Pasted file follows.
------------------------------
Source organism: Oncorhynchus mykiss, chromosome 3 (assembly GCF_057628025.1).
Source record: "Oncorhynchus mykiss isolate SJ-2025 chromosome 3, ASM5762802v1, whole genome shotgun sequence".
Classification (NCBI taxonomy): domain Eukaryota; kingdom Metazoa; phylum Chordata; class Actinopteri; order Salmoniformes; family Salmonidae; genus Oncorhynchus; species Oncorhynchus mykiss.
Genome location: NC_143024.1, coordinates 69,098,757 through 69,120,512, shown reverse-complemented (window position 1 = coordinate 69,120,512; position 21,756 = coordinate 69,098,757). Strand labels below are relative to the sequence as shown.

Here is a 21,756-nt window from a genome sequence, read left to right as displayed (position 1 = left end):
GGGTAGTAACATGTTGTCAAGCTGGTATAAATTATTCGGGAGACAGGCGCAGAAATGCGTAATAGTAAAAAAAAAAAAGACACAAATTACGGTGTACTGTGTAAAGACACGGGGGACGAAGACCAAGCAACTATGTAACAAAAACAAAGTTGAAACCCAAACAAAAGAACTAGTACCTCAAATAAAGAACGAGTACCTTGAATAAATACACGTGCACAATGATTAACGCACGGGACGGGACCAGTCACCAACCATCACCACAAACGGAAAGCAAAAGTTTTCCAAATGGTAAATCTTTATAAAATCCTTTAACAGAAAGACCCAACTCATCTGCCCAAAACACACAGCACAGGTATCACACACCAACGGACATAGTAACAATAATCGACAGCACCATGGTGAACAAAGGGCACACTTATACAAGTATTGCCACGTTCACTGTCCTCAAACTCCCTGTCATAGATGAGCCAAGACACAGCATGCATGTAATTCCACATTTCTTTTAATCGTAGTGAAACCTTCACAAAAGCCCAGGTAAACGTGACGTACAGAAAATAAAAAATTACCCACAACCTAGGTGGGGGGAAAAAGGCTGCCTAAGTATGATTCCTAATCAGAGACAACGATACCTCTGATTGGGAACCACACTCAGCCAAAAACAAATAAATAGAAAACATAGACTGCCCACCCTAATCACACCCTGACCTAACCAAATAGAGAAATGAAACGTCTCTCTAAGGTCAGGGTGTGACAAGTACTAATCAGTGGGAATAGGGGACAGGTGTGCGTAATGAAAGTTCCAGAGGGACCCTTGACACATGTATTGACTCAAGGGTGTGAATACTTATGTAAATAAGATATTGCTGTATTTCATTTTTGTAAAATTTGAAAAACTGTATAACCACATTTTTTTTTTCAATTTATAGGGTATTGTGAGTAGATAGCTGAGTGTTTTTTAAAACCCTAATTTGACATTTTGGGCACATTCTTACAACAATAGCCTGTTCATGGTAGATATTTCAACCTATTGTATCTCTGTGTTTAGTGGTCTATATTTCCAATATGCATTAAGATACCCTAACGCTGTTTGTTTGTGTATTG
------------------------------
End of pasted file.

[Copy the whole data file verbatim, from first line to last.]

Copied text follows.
Source organism: Oncorhynchus mykiss, chromosome 3 (assembly GCF_057628025.1).
Source record: "Oncorhynchus mykiss isolate SJ-2025 chromosome 3, ASM5762802v1, whole genome shotgun sequence".
Classification (NCBI taxonomy): domain Eukaryota; kingdom Metazoa; phylum Chordata; class Actinopteri; order Salmoniformes; family Salmonidae; genus Oncorhynchus; species Oncorhynchus mykiss.
Genome location: NC_143024.1, coordinates 69,098,757 through 69,120,512, shown reverse-complemented (window position 1 = coordinate 69,120,512; position 21,756 = coordinate 69,098,757). Strand labels below are relative to the sequence as shown.

Here is a 21,756-nt window from a genome sequence, read left to right as displayed (position 1 = left end):
GGGTAGTAACATGTTGTCAAGCTGGTATAAATTATTCGGGAGACAGGCGCAGAAATGCGTAATAGTAAAAAAAAAAAAGACACAAATTACGGTGTACTGTGTAAAGACACGGGGGACGAAGACCAAGCAACTATGTAACAAAAACAAAGTTGAAACCCAAACAAAAGAACTAGTACCTCAAATAAAGAACGAGTACCTTGAATAAATACACGTGCACAATGATTAACGCACGGGACGGGACCAGTCACCAACCATCACCACAAACGGAAAGCAAAAGTTTTCCAAATGGTAAATCTTTATAAAATCCTTTAACAGAAAGACCCAACTCATCTGCCCAAAACACACAGCACAGGTATCACACACCAACGGACATAGTAACAATAATCGACAGCACCATGGTGAACAAAGGGCACACTTATACAAGTATTGCCACGTTCACTGTCCTCAAACTCCCTGTCATAGATGAGCCAAGACACAGCATGCATGTAATTCCACATTTCTTTTAATCGTAGTGAAACCTTCACAAAAGCCCAGGTAAACGTGACGTACAGAAAATAAAAAATTACCCACAACCTAGGTGGGGGGAAAAAGGCTGCCTAAGTATGATTCCTAATCAGAGACAACGATACCTCTGATTGGGAACCACACTCAGCCAAAAACAAATAAATAGAAAACATAGACTGCCCACCCTAATCACACCCTGACCTAACCAAATAGAGAAATGAAACGTCTCTCTAAGGTCAGGGTGTGACAAGTACTAATCAGTGGGAATAGGGGACAGGTGTGCGTAATGAAAGTTCCAGAGGGACCCTTGACACATGTATTGACTCAAGGGTGTGAATACTTATGTAAATAAGATATTGCTGTATTTCATTTTTGTAAAATTTGAAAAACTGTATAACCACATTTTTTTTTTCAATTTATAGGGTATTGTGAGTAGATAGCTGAGTGTTTTTTAAAACCCTAATTTGACATTTTGGGCACATTCTTACAACAATAGCCTGTTCATGGTAGATATTTCAACCTATTGTATCTCTGTGTTTAGTGGTCTATATTTCCAATATGCATTAAGATACCCTAACGCTGTTTGTTTGTGTATTG